Jake Xerxes Fussell “Out of Sight” (Paradise of Bachelors, 2019)

There are nine tracks on North Carolina folk musician  Jake Xerxes Fussell’s third album, ‘Out of Sight’, and in the sleeve notes meticulously explaining each one’s backstory, one adjective appears in all of them: traditional. But it’d be very wrong to assume that ‘Out of Sight’ simply picks up from where Fussell left off on his first two albums,  also made up entirely of  re-worked and often long-forgotten folk songs. That said, on his latest album, Fussell unearths songs from locations as diverse as County Offaly in Ireland, North Carolina, New Jersey, Florida and the Chattahoochee River separating Alabama from Georgia.

The music itself is richly varied in content, ranging from murder ballads to cautionary moral tales to dance tunes to rural blues. But the most strikingly unusual is surely the album-opener, ‘The River St. Johns’. This is based on an archive recording of one Reverend Harden Stuckey from Jacksonville in the 1930s, reproducing an anonymous Florida fishmonger’s turn-of-the-century sales pitch: “I’ve got fresh fish this morning, ladies / They are gilded with gold, and you may find a diamond in their mouths”. Not many of those to the pound, for sure.

Initially, such wide-ranging, often obscure and occasionally downright improbable source material for the nine tracks on ‘Out of Sight’  feels oddly like having nine free tokens for a musical Lucky Dip. The good news being, when you brush away the wooden shavings and open the wrappings, there’s anything but duff presents inside.

Instead, ‘The River St. Johns’ and its loping mid-pace ballad of an invitation to, erm, buy fish, pitches you headfirst into the deep end of 41 minutes of finely honed, blue collar traditional folk boosted by restrained-yet-rockier edges. In the process, ‘Out of Sight’ manages to be both easy on the ear and foot-tappingly melodic. But there’s also a kind of deeper sub-layer to each song that shines through the homespun imagery and that you know will keeping nagging until you go back to hear out each track more intently. As Willy Nelson once said about 1970s Outlaw Country, here “there’s room to listen, and room to dance.”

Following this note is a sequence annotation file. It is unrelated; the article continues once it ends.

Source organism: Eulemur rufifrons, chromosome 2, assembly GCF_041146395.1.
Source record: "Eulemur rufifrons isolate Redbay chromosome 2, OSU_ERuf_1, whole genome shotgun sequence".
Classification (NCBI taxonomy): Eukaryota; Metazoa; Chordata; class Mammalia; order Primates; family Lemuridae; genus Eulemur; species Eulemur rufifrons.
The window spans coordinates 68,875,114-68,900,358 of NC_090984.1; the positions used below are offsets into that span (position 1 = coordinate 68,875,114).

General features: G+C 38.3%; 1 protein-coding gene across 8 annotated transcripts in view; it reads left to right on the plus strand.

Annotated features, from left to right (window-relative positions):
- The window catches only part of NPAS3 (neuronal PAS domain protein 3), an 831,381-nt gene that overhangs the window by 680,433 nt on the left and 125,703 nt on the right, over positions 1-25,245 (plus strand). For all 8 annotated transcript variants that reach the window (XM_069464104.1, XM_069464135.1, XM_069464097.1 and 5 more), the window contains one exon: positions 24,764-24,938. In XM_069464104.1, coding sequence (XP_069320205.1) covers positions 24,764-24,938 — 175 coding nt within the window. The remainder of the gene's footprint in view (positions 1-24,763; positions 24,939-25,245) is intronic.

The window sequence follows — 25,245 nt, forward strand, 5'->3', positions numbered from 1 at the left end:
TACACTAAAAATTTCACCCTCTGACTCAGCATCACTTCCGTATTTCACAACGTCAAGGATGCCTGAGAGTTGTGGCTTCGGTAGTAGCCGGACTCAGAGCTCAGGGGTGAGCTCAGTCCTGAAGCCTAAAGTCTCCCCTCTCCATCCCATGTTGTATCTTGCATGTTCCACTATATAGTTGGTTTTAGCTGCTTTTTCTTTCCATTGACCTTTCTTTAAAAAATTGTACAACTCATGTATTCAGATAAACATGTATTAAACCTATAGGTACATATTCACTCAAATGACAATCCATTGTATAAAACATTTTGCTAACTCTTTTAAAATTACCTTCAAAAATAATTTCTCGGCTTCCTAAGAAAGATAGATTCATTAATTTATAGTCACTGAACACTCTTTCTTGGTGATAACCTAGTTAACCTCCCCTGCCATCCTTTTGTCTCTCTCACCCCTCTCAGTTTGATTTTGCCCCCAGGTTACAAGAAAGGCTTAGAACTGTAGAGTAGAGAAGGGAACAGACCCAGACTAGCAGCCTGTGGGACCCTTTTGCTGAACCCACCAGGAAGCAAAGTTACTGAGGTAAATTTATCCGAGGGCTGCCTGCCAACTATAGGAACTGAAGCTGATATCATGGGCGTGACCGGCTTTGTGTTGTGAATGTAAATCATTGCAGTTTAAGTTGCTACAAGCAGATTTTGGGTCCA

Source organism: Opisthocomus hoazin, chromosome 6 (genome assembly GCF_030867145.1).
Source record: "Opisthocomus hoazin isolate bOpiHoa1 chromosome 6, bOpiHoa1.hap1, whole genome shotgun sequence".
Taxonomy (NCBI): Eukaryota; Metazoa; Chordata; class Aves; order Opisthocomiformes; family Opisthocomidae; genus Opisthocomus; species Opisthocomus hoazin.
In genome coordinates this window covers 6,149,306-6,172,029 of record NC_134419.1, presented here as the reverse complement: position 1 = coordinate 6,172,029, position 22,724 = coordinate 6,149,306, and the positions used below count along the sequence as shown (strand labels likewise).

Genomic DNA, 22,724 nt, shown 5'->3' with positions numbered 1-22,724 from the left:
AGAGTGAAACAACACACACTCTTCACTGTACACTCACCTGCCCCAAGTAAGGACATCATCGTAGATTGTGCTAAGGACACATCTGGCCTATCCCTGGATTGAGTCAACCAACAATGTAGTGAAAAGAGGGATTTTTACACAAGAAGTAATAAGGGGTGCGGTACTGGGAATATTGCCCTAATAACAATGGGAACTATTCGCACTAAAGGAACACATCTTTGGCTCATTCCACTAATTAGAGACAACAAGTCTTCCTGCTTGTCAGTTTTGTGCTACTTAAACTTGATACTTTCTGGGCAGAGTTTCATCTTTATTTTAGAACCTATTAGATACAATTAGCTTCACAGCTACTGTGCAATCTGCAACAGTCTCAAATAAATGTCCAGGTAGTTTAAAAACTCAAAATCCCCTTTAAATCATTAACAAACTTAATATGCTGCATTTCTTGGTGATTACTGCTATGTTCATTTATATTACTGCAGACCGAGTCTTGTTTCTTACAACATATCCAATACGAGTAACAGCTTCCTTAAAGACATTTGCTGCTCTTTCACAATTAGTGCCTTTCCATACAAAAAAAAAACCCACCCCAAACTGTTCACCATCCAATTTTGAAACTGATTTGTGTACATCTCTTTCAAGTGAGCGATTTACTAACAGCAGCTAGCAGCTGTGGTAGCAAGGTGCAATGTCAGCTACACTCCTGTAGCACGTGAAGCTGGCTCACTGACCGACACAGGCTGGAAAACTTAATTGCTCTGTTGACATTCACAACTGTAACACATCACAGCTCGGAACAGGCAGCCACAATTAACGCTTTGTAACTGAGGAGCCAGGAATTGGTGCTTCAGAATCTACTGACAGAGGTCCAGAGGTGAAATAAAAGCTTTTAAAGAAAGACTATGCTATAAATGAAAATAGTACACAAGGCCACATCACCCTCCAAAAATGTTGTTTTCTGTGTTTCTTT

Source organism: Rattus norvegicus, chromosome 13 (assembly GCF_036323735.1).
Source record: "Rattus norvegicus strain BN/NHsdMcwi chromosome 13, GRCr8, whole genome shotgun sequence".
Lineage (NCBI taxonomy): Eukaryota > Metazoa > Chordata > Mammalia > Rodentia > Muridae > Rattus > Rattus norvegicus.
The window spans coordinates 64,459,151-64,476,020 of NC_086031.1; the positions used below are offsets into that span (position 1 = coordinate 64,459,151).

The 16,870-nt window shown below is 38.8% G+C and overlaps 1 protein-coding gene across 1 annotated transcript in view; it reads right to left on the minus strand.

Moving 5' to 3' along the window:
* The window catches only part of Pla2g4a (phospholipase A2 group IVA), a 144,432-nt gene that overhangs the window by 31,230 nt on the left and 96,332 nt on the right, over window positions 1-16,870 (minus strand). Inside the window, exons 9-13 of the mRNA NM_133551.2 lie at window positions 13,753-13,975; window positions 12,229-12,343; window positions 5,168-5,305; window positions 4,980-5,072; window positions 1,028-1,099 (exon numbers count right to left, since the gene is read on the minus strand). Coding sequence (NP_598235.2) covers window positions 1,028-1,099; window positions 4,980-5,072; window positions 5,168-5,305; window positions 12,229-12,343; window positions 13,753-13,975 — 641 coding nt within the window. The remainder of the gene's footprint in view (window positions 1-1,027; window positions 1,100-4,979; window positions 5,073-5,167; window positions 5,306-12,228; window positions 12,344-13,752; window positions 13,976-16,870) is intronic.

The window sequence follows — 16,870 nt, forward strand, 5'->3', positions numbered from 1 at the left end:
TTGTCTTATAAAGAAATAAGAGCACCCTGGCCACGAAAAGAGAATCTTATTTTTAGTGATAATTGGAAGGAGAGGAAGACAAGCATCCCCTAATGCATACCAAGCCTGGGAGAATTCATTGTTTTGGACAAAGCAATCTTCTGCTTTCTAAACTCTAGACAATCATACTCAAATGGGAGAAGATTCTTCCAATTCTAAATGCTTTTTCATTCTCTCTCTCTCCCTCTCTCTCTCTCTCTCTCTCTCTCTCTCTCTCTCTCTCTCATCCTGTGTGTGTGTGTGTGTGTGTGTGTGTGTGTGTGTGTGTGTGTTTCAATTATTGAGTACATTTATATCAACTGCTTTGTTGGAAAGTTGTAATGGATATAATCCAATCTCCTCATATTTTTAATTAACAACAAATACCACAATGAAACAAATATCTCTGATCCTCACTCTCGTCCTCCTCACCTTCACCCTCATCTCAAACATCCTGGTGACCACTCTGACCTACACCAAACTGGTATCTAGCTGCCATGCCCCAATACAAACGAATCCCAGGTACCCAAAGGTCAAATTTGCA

‘Out of Sight’  is the first time Fussell’s used a full band, complete with a mixture of electric and acoustic instruments, exploiting the extra backing to tease out those deeper layers of interpretation. It helps enormously that he’s got a warmhearted, rough-edged voice that strikes the right note time after time, in songs that veer from gentle laments on the folly of marrying for money [‘Michael was Hearty’] to the more boisterous dance tune, ‘Drinking of the Wine’.

‘Out of Sight’ certainly doesn’t feel – as a few people might worry – like a hipster-esque exercise in dusting down weird vintage music to wow the craft-beer crowd. Rather, listening to folk-rock as  stunningly good and meticulously curated as this  – the kind that walks the invisible tightrope between staying faithful to original material and sounding  bang-up-to-date with such dexterity you barely notice how it’s done – it’s hard not to find echoes of giants of the genre, like, say, Fairport Convention in the late 1960s.

Sure, no Sandy Denny on vocals and no original compositions make for two key, obvious differences between this and Fairport Convention of that era. But when it comes to the superficially effortless and hypnotic beauty stakes, the guitar playing on ‘Out of Sight’ would arguably even give a youthful Richard Thompson a reasonable run for his money.

Above all, when it comes to Fairport Convention’s mission of making folk music accessible and interesting to all kinds of modern audiences, ‘Out of Sight’ has it nailed as well – to the point where for all their age, its  nine tracks sound just as fresh and shining as those  fish out of the River St. Johns. Which is far easier said (or sung) than done.

More than an excellent folk music revival, a powerful renewal

About Alasdair Fotheringham 63 Articles
Alasdair Fotheringham is a freelance journalist based in Spain, where he has lived since 1992, writing mainly on current affairs and sport.
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